• The first Hunting annual is published in 1987. That same year a sweeping exposé is printed on the growing problem of the illegal trade in animal parts. Writer Don Cowan found that many wildlife officials turned a blind eye to the nefarious practice. Some even advocated legalization of the trade, Cowan wrote.[4] Five years later, Canada passed the Wild Animal and Plant Protection Act,[5] and the black market for bear organs, as well as for deer and elk antler velvet, waned considerably.
  • In 1993, Teddi Brown brought attention to the fact that Canada didn’t have a national fishing week,[6] even though fishing is part of Canada’s national heritage and it generates billions of dollars for the economy. Seven years of planning later and the Canadian National Sportfishing Foundation[7] and its partners created National Fishing Week. The event boasts hundreds of fishing-related events coast to coast to coast.
  • In 1995, Editor Teddi Brown died of cancer at the age of 62. “Teddi’s passion was one of the best things that ever happened to this magazine,” her successor in the editor’s chair, James Little, wrote at the time. “She used these pages to heartily champion all kinds of causes, from fighting poaching to ending game ranching to encouraging kids to fish. But perhaps even more importantly, her passion for journalism brought a whole new level of professionalism to the publication.”[8]

Outdoor Canada today[edit]

Soon after buying Outdoor Canada from the Canadian National Sportsmen’s Shows in 1998, publisher Avid Media made a strategic decision: no longer would the magazine strive to cover the ever-expanding gamut of outdoor pursuits. Instead, it would focus solely on angling, hunting and related conservation issues. As far as then editor James Little was concerned, there was only one thing to do—make the best fishing and hunting magazine in Canada.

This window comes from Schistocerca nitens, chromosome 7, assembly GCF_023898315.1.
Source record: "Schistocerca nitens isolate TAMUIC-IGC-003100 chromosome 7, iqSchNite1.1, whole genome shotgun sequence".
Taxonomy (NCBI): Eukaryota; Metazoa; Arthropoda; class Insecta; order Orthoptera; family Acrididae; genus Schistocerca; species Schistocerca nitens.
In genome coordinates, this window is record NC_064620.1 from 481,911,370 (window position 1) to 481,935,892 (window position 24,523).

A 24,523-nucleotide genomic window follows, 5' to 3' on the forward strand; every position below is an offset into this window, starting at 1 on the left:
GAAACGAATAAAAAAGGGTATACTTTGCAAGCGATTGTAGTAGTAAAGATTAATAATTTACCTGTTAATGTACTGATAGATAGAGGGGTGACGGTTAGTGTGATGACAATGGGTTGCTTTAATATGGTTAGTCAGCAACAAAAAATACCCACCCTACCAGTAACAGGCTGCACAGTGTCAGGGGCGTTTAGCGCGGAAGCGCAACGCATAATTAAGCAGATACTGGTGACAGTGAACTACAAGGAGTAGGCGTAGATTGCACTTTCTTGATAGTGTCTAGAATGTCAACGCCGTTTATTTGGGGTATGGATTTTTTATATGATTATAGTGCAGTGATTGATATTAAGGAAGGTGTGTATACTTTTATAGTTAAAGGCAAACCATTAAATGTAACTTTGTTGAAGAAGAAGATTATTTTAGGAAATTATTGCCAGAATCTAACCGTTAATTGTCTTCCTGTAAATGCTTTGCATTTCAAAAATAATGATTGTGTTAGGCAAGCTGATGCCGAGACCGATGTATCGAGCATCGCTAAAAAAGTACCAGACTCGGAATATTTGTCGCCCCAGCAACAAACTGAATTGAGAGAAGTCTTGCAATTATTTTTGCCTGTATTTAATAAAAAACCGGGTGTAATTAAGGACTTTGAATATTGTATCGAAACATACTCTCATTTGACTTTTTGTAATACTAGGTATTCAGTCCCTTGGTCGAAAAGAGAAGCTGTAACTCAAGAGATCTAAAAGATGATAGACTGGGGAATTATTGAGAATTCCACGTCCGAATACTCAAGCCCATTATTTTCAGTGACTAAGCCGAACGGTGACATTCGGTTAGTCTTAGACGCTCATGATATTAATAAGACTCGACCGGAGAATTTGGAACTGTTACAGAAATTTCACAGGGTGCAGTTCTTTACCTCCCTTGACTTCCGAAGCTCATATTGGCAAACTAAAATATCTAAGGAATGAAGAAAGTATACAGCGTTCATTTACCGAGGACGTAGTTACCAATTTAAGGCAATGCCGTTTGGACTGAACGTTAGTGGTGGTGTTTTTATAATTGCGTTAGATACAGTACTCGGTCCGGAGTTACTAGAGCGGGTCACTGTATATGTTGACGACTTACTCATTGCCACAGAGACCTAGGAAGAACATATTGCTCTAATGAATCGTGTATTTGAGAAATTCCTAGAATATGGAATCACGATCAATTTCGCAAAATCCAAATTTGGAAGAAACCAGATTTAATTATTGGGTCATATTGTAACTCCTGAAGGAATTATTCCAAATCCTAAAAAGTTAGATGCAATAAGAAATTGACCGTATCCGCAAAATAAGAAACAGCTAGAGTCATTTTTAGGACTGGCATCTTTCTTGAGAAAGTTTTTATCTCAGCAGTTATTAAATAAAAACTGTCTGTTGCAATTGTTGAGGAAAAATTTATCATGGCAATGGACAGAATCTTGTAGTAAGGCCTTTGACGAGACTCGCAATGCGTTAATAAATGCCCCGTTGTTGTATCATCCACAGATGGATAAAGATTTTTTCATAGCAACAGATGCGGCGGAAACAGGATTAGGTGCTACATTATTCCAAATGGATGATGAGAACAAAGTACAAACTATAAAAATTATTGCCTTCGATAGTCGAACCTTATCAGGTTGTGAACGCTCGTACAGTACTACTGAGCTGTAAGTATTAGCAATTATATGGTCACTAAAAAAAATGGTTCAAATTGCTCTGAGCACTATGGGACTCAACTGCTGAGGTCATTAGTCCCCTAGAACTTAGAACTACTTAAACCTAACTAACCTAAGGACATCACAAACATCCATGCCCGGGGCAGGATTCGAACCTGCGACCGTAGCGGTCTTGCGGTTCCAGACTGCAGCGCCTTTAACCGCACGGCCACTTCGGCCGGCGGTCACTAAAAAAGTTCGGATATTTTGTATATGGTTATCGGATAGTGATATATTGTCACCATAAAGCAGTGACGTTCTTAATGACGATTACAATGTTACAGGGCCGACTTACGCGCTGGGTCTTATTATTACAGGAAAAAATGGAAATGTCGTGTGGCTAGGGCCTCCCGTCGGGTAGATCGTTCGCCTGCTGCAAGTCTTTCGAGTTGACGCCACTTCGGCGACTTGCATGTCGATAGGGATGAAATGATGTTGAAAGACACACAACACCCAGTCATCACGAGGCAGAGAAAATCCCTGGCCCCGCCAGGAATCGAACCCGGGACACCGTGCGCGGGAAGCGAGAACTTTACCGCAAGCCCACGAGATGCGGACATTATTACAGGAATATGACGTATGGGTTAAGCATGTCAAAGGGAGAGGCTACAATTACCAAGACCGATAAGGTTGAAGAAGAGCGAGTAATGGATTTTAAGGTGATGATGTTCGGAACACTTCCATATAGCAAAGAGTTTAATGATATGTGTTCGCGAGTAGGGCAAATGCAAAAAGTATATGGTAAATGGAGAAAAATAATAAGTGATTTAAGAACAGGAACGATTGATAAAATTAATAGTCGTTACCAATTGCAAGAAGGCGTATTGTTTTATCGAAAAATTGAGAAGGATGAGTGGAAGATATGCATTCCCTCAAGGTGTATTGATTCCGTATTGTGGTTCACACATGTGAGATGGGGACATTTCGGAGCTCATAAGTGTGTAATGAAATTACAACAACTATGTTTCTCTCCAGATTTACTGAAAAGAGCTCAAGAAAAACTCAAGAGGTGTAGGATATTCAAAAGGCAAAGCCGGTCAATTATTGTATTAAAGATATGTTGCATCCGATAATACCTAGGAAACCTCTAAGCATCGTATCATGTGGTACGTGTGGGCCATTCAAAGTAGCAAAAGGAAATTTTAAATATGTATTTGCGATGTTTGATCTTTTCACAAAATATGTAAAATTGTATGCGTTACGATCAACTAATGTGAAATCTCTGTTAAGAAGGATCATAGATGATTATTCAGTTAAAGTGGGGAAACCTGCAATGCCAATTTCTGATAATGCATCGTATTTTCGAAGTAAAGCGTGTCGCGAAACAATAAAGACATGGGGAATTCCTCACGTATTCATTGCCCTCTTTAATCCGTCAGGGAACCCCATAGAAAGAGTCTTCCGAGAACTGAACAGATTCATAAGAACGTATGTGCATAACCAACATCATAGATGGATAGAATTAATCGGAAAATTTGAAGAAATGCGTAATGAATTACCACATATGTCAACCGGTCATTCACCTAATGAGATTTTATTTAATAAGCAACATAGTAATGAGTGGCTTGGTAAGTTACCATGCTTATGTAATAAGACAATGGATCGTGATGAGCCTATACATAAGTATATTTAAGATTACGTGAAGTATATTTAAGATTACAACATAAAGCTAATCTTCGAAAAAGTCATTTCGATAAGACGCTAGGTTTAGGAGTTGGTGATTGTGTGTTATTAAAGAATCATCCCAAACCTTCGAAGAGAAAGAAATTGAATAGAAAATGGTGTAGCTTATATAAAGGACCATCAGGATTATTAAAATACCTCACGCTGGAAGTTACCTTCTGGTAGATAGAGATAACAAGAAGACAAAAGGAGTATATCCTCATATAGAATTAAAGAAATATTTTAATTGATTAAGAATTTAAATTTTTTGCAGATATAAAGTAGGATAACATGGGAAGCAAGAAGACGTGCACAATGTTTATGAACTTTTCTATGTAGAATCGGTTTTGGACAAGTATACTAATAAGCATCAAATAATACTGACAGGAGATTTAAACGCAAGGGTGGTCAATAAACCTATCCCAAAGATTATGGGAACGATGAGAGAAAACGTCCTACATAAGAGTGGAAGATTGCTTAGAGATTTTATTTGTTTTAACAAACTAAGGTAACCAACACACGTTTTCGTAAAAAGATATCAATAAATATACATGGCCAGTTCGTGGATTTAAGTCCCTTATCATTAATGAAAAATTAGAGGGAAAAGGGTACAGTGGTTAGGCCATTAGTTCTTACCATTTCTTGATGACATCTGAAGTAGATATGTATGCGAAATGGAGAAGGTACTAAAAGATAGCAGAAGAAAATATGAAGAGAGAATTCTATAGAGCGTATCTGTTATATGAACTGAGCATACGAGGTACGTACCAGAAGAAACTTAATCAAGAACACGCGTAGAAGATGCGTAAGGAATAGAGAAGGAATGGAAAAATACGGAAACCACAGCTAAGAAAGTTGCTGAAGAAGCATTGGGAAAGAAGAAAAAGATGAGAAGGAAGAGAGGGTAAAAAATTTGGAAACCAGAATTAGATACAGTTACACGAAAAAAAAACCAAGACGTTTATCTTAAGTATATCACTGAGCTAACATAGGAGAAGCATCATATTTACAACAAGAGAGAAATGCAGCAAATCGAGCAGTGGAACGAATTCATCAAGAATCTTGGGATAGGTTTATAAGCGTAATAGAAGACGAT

The magazine is presided over by Patrick Walsh, who became editor in 2000 (James Little went on to edit Explore magazine[9] until late 2012). Tailored to males between the ages of 18 to 49, and with a paid circulation of approximately 90,000, the magazine continues to offer exceptional content (see “Awards” below). In 2004, Outdoor Canada was purchased, along with the other three magazines belonging to Avid Media, by Transcontinental Media G.P. Transcontinental subsequently sold the magazine in September 2009 (along with sister title Canadian Home Workshop magazine) to Quarto Communications Inc., later to become Cottage Life Media, a division of Blue Ant Media Partnership.


Outdoor Canada has received numerous honours over the years, including several prestigious National Magazine Awards.[10]

National Magazine Awards[edit]

As of 2011, Outdoor Canada has won a total of 12 gold NMAs, nine silver NMAs and 58 honourable mentions since its debut.

Canadian Society of Magazine Editors Awards[edit]

The magazine has won the following awards from the CSME: Best Front-of-the-Book; The Jim Cormier Award for Display Writing; Magazine of the Year in the 50,000 to 149,000 medium circulation category; and Editor of the Year: Patrick Walsh.

Outdoor Writers of Canada Awards[edit]

Outdoor Canada has a number of awards from the Outdoor Writers of Canada,[11] including (as of 2011): 16 first-place finishes; 11 second-place positions; and 14 third-place awards.

Outdoor Writers Association of America Awards[edit]

The magazine has taken home two first-place wins and two second-place wins from the Outdoor Writers Associations of America.[12]


  1. ^ CSME: http://www.canadianeditors.com/
  2. ^ CNSS: http://www.sportshows.ca/
  3. ^ Dehaas, D: "The death that rains from the sky", Outdoor Canada, Fishing, 1981.
  4. ^ Cowan, D: "Deadly Medicine", Outdoor Canada, August/September, 1987.
  5. ^ WAPPA:http://www.ec.gc.ca/alef-ewe/default.asp?lang=en&n=65FDC5E7-1
  6. ^ NFW: http://www.catchfishing.com/home_en/aboutNFW/about_nfw.htm
  7. ^ CNSF: http://www.catchfishing.com/home_en/aboutNFW/about_nfw.htm
  8. ^ Little, J: "The Teddi Brown era", Outdoor Canada, Summer 2002.
  9. ^ Explore:http://explore-mag.com/
  10. ^ NMA: http://www.magazine-awards.com/
  11. ^ OWC: http://www.outdoorwritersofcanada.com/
  12. ^ OWAA: http://www.owaa.org/index.php.

External links[edit]